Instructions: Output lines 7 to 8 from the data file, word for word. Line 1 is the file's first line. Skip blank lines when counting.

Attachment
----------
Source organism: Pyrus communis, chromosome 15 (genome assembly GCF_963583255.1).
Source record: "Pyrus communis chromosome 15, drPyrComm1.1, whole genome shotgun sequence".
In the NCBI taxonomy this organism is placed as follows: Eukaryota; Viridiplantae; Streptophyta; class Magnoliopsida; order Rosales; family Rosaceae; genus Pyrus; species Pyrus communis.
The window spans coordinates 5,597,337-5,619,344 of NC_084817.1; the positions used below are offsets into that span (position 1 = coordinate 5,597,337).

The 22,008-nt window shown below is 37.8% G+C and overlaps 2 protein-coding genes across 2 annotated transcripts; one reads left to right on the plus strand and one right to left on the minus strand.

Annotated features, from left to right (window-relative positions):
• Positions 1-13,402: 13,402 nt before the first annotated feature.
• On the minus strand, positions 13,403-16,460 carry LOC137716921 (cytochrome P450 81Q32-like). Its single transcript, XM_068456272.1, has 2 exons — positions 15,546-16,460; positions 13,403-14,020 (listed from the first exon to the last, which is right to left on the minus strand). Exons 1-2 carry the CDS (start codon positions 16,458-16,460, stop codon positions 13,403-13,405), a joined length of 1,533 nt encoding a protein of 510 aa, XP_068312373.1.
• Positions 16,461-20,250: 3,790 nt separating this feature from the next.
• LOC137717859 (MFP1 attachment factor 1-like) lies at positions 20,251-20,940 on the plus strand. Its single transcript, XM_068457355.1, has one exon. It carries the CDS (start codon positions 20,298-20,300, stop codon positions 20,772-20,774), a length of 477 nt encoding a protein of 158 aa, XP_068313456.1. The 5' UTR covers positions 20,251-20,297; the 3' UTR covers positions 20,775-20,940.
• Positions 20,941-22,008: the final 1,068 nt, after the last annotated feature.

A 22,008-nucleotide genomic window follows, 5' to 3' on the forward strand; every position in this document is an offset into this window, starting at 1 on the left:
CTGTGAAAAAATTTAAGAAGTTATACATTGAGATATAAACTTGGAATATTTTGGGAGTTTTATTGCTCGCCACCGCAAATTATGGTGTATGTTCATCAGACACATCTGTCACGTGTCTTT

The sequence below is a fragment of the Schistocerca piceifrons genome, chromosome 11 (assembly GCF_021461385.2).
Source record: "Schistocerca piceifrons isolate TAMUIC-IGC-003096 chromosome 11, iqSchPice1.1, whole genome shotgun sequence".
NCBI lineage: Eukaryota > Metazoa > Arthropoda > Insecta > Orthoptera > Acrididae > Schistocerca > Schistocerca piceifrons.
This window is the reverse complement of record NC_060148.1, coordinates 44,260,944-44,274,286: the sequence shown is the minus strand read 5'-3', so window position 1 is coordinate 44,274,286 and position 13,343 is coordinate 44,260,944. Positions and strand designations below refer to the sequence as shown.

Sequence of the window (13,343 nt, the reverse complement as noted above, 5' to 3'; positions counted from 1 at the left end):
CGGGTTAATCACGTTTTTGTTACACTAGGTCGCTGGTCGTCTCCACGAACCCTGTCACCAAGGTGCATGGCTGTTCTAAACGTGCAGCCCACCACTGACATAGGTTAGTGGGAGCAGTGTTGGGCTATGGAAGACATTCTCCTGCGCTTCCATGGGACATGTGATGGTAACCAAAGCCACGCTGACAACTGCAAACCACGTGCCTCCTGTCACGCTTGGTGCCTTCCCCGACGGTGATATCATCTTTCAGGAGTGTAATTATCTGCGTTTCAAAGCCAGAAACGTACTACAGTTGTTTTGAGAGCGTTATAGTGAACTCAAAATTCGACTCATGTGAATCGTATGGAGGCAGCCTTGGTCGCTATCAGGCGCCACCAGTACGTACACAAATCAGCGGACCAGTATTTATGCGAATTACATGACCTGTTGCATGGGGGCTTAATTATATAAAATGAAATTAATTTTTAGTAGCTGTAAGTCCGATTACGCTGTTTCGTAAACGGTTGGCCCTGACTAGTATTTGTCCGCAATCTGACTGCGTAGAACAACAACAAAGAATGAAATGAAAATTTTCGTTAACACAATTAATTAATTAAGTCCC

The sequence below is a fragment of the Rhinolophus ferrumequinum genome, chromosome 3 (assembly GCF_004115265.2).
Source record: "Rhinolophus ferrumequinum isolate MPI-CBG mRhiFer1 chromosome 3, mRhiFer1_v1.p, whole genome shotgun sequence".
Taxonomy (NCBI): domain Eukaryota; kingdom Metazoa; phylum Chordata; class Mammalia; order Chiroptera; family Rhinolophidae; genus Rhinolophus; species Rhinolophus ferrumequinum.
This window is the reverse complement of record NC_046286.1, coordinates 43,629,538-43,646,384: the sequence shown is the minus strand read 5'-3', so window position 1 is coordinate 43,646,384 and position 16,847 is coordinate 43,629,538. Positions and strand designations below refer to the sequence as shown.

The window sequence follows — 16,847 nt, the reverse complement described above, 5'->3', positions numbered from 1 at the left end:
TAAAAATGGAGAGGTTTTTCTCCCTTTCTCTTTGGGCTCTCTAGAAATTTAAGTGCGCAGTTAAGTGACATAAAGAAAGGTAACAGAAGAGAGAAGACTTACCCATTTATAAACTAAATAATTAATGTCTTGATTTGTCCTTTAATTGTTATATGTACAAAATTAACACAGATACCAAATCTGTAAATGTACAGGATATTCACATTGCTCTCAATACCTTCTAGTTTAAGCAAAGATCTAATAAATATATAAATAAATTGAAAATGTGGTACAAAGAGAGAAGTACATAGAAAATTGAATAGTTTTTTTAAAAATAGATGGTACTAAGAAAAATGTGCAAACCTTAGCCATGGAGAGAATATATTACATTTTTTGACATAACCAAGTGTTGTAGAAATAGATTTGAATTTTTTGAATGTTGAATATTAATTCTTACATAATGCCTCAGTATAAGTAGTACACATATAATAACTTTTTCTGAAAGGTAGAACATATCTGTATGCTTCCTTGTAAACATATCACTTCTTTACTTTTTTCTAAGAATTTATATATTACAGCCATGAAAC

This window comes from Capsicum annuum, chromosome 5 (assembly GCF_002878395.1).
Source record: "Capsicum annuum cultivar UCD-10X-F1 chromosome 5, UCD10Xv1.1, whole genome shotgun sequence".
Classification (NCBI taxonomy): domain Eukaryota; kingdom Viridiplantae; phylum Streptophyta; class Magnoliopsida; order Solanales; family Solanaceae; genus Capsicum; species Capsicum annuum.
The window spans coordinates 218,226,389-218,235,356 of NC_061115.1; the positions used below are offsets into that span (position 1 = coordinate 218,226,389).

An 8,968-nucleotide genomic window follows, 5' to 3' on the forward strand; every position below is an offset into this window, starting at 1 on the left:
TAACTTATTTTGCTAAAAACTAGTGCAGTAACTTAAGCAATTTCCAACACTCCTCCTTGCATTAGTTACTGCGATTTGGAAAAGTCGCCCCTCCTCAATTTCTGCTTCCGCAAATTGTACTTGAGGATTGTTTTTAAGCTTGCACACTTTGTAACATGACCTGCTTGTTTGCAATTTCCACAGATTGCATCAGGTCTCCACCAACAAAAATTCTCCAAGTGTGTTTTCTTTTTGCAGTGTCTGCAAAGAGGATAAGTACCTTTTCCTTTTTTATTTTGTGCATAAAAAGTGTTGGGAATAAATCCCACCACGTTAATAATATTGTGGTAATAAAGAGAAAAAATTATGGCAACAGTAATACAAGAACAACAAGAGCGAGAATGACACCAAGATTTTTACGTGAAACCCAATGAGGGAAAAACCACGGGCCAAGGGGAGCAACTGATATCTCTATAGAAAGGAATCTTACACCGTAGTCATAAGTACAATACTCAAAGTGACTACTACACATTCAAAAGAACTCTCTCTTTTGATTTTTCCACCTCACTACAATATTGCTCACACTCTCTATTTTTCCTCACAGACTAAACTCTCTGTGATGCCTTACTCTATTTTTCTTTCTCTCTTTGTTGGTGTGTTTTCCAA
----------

• Positions 1-13,402: 13,402 nt before the first annotated feature.
• On the minus strand, positions 13,403-16,460 carry LOC137716921 (cytochrome P450 81Q32-like). Its single transcript, XM_068456272.1, has 2 exons — positions 15,546-16,460; positions 13,403-14,020 (listed from the first exon to the last, which is right to left on the minus strand). Exons 1-2 carry the CDS (start codon positions 16,458-16,460, stop codon positions 13,403-13,405), a joined length of 1,533 nt encoding a protein of 510 aa, XP_068312373.1.